posted by Calzephyr at 11:54 PM on January 7, 2011

Sometimes if there's something that I can share, but don't necessarily want to come right out with it (because it would come off as obnoxious, highlights the power/knowledge difference between us, or somesuch other reason), I will provide all the information and setup necessary, except for the final answer they're looking for. That way, they can use what's given, go find it and feel good when they do. If they want to come back and talk to me about it, great! And now they have more information than I would have been able to provide them with, had I done it explicitly. This is because they were forced to apply the setup they were given to the information they found and arrive at the relevant solution for them. Who am I to say what the exact solution is anyway? Maybe mine was only 90% there.

Here is a list of examples of politeness strategies (3 types), addressing a hearer's "face". I find it helps me to understand and be able to categorize the type of request/imposition I'm making (how exactly it threatens a person's face needs), and then go from there – picking a strategy based on what is threatened and what I think the hearer will appreciate my addressing the most in my delivery of said request...i.e some people don't want to be told what to do, period. So I might pick a strategy that addresses that need (negative politeness strategy), even if my request is something that is more underlyingly positive face threatening (hurting their feelings) rather than negative face threatening (bossing them around). Some combos consistently work better in certain contexts and it can be fun to discover those patterns.
posted by iamkimiam at 2:15 AM on January 8, 2011 [3 favorites]

BibiRose is onto something really important. When you're dealing with someone who's frustrated or angry, or in a situation that might give rise to those emotions, play the role of a conciliatory listener. And do that by introducing prefaces to what you say that make your words a little less direct, slow the conversation down a little, and let the other party express their desires or needs again or in a different fashion.

"It seems to me that you're saying.."; "It sounds like you're.." "If I've got that right, what you want is.."; "Let me just run through what I think you mean, and then you can correct me if I'm wrong"; "Okay, I'm not sure I got all of that, could we run through the key parts together?"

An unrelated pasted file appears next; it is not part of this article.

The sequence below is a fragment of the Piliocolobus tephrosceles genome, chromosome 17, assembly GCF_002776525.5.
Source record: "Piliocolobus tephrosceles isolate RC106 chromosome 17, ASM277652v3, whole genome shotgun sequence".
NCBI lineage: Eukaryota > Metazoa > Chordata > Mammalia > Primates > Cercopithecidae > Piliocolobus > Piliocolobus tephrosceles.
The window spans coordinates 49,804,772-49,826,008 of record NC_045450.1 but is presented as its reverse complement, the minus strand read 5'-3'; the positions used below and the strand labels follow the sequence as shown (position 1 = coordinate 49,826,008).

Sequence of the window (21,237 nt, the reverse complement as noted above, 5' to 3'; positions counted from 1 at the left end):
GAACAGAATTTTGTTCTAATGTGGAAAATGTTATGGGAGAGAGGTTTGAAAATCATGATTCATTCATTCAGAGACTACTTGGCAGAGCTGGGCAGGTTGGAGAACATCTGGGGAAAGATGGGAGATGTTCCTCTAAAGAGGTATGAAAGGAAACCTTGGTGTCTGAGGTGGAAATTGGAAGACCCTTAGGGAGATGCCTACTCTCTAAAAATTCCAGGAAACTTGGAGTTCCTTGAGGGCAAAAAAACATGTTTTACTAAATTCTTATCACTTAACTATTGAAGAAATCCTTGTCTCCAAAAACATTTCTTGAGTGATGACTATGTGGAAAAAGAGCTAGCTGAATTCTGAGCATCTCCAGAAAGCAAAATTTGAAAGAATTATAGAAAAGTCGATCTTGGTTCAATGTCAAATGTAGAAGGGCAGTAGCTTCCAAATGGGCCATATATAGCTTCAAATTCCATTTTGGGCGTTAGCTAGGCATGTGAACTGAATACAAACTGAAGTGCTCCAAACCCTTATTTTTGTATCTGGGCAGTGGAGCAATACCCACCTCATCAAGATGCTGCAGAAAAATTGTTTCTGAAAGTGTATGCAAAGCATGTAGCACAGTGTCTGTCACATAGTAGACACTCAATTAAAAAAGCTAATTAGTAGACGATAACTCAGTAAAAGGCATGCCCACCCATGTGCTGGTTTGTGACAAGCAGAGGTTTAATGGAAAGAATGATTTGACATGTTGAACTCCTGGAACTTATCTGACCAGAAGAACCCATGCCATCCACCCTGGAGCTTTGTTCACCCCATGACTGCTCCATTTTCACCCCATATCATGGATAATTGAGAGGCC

And don't be surprised or offended if you do have what they said the first time wrong, they say so, and they want to correct you. The goal isn't tact per se, but achieving a meeting of minds that achieves the most effective outcome for both you and the person you're talking to.
posted by Ahab at 3:48 AM on January 8, 2011 [1 favorite]

Let's say I ask a friend to send me a spreadsheet, but several days later they still haven't sent it.

IIRC, Randy Pausch, in "The Last Lecture," used to send reviewers a manuscript and a box of chocolates with the instructions to eat them as a reward for finishing their reviews. When reviews were late, he'd send off an email about something else and say in passing "And what did you think of the chocolates?"
posted by MonkeyToes at 4:38 AM on January 8, 2011 [1 favorite]

Complimenting people and/or their work regularly makes it much easier to be critical occasionally without hurting their feelings.

Acknowledge what someone has said and why they said it before explaining why it won't work.

If someone has an idea you think is stupid, sometimes you can just let them run with it. They'll learn better by finding out for themselves. A nd it's always possible that it really isn't such a stupid idea after all!

Instead of "That won't work because of X", you can say "OK, just make sure you have thought through how you will deal with X".

Instead of saying "No", say "Yes If" or "Yes, When".

You: Yes, I'm happy to do this outrageous thing, it will take a year and will cost about 100k.
Customer: OH I SEE, maybe we could do something different then.
You: That's a great idea!

Customer: I want my website in pink and purple with a big blinking picture of my dog.
You: OK, now what we normally do is we make a mock up, show it to some of your customers just to see what reaction we get so that we can make sure we have it exactly right and that we haven't missed anything.

If you are telling someone something that you think will embarrass them, it helps to be completely matter of fact. No hedging, no apologising, no explaining how embarrassed you are or looking guilty. "Excuse me, your skirt is tucked in your underwear". Job done.
posted by emilyw at 5:26 AM on January 8, 2011 [2 favorites]

At a job I once had, my boss had terrible tact. She was always coming across as being cruel about things I had forgotten or been unable to complete.

After a week or two it was my mantra on the way home, or in describing my new job to friends, that "I would appreciate a little less 'you're a fuckup' and a little more 'thanks for trying.'

Having lived through that, I'm pretty sure I point out to people the things they are doing well at least twice as often as things they're needing improvement on.
posted by bilabial at 5:54 AM on January 8, 2011 [1 favorite]